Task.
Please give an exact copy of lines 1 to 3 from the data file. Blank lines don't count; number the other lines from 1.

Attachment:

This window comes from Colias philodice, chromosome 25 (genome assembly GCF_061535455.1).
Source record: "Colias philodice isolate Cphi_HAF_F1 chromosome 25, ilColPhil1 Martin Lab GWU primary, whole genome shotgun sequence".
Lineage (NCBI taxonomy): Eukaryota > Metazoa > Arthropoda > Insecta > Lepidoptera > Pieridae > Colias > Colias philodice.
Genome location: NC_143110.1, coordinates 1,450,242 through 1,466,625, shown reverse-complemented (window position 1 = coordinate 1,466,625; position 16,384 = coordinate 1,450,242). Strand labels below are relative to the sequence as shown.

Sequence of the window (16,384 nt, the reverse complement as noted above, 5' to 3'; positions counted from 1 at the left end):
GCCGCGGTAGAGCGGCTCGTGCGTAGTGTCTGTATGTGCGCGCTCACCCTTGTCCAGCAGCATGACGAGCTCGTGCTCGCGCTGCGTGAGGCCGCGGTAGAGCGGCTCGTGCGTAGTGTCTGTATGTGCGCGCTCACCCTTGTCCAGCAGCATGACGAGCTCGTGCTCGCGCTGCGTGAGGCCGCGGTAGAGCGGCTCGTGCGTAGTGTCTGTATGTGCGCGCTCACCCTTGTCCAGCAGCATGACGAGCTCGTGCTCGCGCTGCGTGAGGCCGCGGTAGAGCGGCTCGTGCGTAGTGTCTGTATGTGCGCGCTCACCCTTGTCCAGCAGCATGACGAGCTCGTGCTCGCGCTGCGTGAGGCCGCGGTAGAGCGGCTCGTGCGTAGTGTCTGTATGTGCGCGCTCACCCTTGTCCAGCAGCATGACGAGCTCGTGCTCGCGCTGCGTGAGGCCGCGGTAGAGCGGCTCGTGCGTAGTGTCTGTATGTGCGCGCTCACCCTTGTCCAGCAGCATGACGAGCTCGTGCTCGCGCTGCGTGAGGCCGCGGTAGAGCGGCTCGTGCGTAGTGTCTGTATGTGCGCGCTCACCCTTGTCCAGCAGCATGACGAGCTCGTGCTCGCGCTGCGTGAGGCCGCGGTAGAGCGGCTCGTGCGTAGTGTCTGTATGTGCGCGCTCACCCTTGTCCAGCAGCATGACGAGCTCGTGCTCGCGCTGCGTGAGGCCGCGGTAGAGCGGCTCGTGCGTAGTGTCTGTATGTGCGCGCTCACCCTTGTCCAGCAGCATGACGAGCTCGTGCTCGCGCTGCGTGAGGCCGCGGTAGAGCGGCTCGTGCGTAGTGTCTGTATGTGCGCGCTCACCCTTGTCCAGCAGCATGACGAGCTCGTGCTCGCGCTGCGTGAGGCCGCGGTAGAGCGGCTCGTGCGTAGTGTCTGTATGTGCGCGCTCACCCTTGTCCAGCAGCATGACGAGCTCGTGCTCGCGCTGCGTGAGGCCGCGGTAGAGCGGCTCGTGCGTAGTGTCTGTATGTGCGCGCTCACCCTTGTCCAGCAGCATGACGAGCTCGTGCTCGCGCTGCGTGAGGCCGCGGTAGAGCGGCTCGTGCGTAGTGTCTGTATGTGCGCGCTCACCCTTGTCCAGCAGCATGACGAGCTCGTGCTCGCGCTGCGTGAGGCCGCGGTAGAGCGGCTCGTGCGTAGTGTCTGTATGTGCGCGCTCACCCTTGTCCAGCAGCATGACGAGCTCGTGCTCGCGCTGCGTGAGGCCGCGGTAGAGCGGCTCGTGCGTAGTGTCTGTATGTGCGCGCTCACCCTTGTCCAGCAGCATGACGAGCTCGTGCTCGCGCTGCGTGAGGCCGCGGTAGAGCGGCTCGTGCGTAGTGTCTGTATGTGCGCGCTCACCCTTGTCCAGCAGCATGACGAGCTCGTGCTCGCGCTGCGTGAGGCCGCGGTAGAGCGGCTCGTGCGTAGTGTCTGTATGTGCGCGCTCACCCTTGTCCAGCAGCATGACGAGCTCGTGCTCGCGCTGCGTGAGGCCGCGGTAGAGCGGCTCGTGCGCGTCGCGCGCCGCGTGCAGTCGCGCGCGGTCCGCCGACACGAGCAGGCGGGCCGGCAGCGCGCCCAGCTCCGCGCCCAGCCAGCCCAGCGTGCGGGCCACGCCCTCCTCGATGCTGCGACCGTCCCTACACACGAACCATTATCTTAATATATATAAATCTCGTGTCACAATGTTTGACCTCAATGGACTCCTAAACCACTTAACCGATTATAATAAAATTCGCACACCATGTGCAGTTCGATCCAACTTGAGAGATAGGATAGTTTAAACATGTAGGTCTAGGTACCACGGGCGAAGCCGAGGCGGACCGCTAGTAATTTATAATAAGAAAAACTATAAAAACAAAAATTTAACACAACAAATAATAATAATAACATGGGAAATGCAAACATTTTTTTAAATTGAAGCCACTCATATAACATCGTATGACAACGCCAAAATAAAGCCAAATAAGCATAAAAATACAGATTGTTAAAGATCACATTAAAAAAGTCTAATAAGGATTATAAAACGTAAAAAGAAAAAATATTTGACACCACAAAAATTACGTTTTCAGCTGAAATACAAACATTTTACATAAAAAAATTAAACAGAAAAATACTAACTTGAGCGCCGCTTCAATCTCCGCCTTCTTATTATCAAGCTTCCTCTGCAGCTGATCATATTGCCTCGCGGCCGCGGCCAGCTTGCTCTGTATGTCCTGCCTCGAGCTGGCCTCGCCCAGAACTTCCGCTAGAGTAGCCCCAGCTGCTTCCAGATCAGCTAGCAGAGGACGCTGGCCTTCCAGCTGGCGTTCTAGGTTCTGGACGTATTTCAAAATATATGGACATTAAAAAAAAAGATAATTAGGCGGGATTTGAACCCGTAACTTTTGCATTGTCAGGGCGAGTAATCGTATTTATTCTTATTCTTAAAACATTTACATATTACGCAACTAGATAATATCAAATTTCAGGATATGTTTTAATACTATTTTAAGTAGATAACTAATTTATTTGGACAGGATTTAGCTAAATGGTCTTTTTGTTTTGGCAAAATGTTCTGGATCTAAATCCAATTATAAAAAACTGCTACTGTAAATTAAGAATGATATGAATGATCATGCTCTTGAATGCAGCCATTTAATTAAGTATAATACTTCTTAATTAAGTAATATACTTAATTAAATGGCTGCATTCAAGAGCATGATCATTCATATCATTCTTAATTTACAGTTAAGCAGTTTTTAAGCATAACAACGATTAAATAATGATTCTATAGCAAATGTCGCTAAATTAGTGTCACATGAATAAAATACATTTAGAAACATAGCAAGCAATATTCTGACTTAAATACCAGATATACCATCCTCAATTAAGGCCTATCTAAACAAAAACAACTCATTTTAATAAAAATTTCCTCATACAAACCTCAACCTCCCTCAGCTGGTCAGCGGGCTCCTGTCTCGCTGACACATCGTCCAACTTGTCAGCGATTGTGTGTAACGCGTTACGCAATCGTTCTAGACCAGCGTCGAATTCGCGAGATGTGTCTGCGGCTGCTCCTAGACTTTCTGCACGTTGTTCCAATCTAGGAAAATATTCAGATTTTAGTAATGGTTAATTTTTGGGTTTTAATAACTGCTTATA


This window comes from Colias philodice, chromosome 25 (genome assembly GCF_061535455.1).
Source record: "Colias philodice isolate Cphi_HAF_F1 chromosome 25, ilColPhil1 Martin Lab GWU primary, whole genome shotgun sequence".
Lineage (NCBI taxonomy): Eukaryota > Metazoa > Arthropoda > Insecta > Lepidoptera > Pieridae > Colias > Colias philodice.